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Nearly half of Europeans say they are eating less meat

What consumers want: a survey on European consumer attitudes towards plant-based foods with a focus on flexitarians

46% of Europeans say they have reduced their meat intake, according to a survey lead by ProVeg International. The study asked over 7,500 people in ten European countries (Austria, Denmark, France, Germany, Italy, Netherlands, Poland, Romania, Spain, and the UK) about their attitudes towards plant-based foods and their current food consumption patterns.

Survey participants were recruited by Innova Market Insights. Quotas for age and gender were set in all ten countries, to ensure that the participants were representative of the general population. The survey is part of the Smart Protein Project and has received funding from the European Union’s Horizon 2020 research and innovation programme.

The figure below shows the prevalence of each dietary type by country. Only small percentages of respondents are vegans or vegetarians, but a significant minority are self-described flexitarians (i.e. sometimes eat meat but try to reduce their consumption). 37% of people in the sample are flexitarian, vegetarian, or vegan.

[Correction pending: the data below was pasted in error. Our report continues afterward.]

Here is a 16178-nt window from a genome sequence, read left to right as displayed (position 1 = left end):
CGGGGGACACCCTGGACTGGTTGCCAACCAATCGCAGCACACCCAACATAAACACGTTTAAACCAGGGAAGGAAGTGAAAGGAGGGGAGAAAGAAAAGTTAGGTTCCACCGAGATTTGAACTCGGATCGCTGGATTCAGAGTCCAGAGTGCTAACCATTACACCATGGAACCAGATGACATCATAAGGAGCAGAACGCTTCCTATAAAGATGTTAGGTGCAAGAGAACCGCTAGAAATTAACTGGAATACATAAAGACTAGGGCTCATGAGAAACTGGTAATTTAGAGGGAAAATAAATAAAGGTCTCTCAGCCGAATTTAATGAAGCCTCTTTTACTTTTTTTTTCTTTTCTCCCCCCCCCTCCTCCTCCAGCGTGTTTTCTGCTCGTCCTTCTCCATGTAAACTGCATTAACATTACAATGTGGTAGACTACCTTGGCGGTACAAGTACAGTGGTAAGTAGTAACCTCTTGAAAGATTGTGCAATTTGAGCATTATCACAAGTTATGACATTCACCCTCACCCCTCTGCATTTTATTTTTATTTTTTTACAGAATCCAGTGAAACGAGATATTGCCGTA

Image: Chart 1, ProVeg International. Dietary lifestyle by country.


When asked about current consumption of meat now compared to a year ago, 46% said they were eating either “a lot less” or “slightly less”; 48% said there was no change; and 6% said they were eating “slightly more” or “a lot more”. 

Regarding intended future consumption of animal-based products, 39% of omnivores and flexitarians said they intend to eat less or a little less meat in the next six months, and only 7% said they intend to eat more or a little more. 28% intend to eat less or a little less dairy, with only 8% intending to consume more or a little more.

The report also discusses a number of other issues, including current and future consumption of plant-based food types, likelihood of eating plant-based meat and cheese, the frequency with which flexitarians consume various types of animal- and plant-based foods, likelihood of paying higher prices for plant-based foods than for conventional options, and barriers and assumptions regarding plant-based foods.

Read the full report, What consumers want: a survey on European consumer attitudes towards plant-based foods with a focus on flexitarians, here. See also the TABLE explainer What is a healthy sustainable eating pattern?


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